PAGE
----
Styled to Rock

TV review by
Melissa Camacho, Common Sense Media
Styled to Rock TV Poster Image
Edgy design contest mixes fashion, music, arguments.

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A lot or a little?

The parents' guide to what's in this TV show.

Positive Messages

Hard work and talent can lead to big dreams coming true.

Positive Role Models & Representations

Designers and celebs are from all walks of life. The mentors are honest but offer constructive feedback.

Violence

Arguments occasionally break out among the designers.

Sex

References to outfits and artists looking and being sexy are frequent. There are also occasional conversations about wearing sexy underwear and sleeping naked. Outfits feature tight skin-, leg-, and cleavage-revealing clothes.

Language

Words such as "bitch" and "ass" are audible. "S--t" and "f--k" are bleeped.

Consumerism

Not surprisingly, Rihanna's music is sometimes heard. Pharrell Williams' Billionaire Boys Club label is referenced, and Michael Levine Inc. fabric store is featured.

Drinking, Drugs & Smoking

A few references to drinking.

What parents need to know

Parents need to know that Styled to Rock is a reality competition featuring designers creating edgy, iconic looks for popular singers. There's lots of fashion talk, but the focus is equally on styling an artist's image as on designing and sewing. It contains some occasional rough vocabulary and a few stress-induced arguments among designers. There are references to the Billionaire Boys Club clothing line, and the Los Angeles-based Michael Levine fabric store is featured. Teen fashion and music lovers will be able to handle it, but it's not meant for younger tweens.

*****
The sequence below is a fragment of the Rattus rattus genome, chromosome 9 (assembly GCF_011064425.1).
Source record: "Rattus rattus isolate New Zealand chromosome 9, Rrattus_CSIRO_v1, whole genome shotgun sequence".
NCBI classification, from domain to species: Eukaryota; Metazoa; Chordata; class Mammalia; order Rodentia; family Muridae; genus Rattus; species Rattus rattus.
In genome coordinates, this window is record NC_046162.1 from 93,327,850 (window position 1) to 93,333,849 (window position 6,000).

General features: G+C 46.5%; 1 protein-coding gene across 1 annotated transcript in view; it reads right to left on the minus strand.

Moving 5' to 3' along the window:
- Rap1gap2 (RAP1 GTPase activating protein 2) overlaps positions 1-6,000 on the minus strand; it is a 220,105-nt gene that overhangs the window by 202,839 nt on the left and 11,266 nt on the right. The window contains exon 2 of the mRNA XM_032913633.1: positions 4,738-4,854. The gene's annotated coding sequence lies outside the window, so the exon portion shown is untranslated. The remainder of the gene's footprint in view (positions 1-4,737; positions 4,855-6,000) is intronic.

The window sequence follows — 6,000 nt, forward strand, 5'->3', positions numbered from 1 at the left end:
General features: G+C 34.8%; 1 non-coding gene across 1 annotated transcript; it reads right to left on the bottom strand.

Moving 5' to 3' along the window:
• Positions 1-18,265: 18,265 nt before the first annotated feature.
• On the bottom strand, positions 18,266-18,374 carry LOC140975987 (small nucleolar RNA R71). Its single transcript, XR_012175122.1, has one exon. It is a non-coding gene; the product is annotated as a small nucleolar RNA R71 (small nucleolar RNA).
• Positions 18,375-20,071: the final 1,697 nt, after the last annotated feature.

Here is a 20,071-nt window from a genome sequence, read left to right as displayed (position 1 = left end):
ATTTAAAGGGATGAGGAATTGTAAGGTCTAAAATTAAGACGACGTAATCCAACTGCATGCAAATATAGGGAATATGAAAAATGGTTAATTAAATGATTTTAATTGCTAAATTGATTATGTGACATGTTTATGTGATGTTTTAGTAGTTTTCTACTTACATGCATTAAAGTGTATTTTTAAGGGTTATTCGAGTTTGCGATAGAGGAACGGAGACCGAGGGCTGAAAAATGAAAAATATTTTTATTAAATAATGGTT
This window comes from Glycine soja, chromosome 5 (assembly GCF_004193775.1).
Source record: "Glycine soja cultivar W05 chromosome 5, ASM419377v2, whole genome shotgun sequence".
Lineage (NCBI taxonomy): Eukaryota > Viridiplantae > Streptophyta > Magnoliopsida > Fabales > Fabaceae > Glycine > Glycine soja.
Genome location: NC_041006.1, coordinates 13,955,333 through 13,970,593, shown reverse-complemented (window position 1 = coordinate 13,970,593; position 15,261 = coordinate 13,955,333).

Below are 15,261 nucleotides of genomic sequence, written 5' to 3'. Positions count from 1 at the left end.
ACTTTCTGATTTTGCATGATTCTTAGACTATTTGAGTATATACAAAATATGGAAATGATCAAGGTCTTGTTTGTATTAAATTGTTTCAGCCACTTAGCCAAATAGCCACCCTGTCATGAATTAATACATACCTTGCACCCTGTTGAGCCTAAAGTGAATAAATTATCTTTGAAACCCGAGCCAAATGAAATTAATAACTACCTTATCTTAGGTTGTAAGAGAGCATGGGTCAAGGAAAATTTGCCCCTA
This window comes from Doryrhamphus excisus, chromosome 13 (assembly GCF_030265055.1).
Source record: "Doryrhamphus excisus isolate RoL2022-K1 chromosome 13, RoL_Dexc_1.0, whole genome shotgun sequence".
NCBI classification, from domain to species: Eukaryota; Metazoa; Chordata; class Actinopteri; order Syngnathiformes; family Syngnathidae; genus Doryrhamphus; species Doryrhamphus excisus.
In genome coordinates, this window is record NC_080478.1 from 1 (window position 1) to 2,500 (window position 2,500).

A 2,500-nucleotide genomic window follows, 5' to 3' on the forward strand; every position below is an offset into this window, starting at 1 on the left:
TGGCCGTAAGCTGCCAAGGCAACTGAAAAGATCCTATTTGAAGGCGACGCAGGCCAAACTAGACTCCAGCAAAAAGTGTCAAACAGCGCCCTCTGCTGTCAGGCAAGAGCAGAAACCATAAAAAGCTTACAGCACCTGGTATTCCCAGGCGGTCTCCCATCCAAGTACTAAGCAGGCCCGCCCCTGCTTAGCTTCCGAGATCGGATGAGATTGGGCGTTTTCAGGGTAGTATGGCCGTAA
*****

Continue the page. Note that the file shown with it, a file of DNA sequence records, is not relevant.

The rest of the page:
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What's the story?

Created and hosted by award-winning singer Rihanna, STYLED TO ROCK is a reality competition that blends music, celebrity, and fashion. Twelve up-and-coming designers compete for a chance to show how they can design fashion-forward outfits that define an artist's image. Each week they participate in challenges that push their limits while offering unique opportunities to work for clients such as Khloe Kardashian, Naya Rivera, and Kelly Osborne. But, before they actually finish sewing, the designs that have the most potential are "pulled" by the show mentors, including music and fashion designer Pharrell Williams, model Erin Wasson, and Rihanna's personal stylist, Mel Ottenberg, to be shown to the clients. The contestants whose outfits don't make the pull can only reveal their finished looks to the mentors in hopes of not being eliminated from the competition. The winner of the overall contest gets $100,000, a spread in Glamour magazine, and a chance to work with Rihanna's design team.

Is it any good?

Styled to Rock offers some unique insight into what it takes to be a designer for musical artists, including being able to understand the aesthetic of the artist while recognizing that an artist's look must match her or his sound. Designers also must be able to blend the world of fashion and music to create iconic looks that are part costume and part trendsetting.

It's entertaining, but much of the show revolves around the opportunity to work with famous celebs and land a job with Rihanna's team -- a position that's touted as being more valuable than the cash prize. But the focus also is on showcasing undiscovered talent. The result is a show that will appeal to teens and adults who find fashion and celebrity entertaining.

Talk to your kids about ...

  • Families can talk about the difference between a celebrity designer and stylist and a fashion designer. Do these different fashion careers require different training? Or is it really about understanding how to make clothes and fit them to their clients' specifications?

  • What is the purpose of fashion-themed reality shows such as this one? Is it only to entertain? To teach people about the business? To bring attention to different designers?

TV details

For kids who love reality shows

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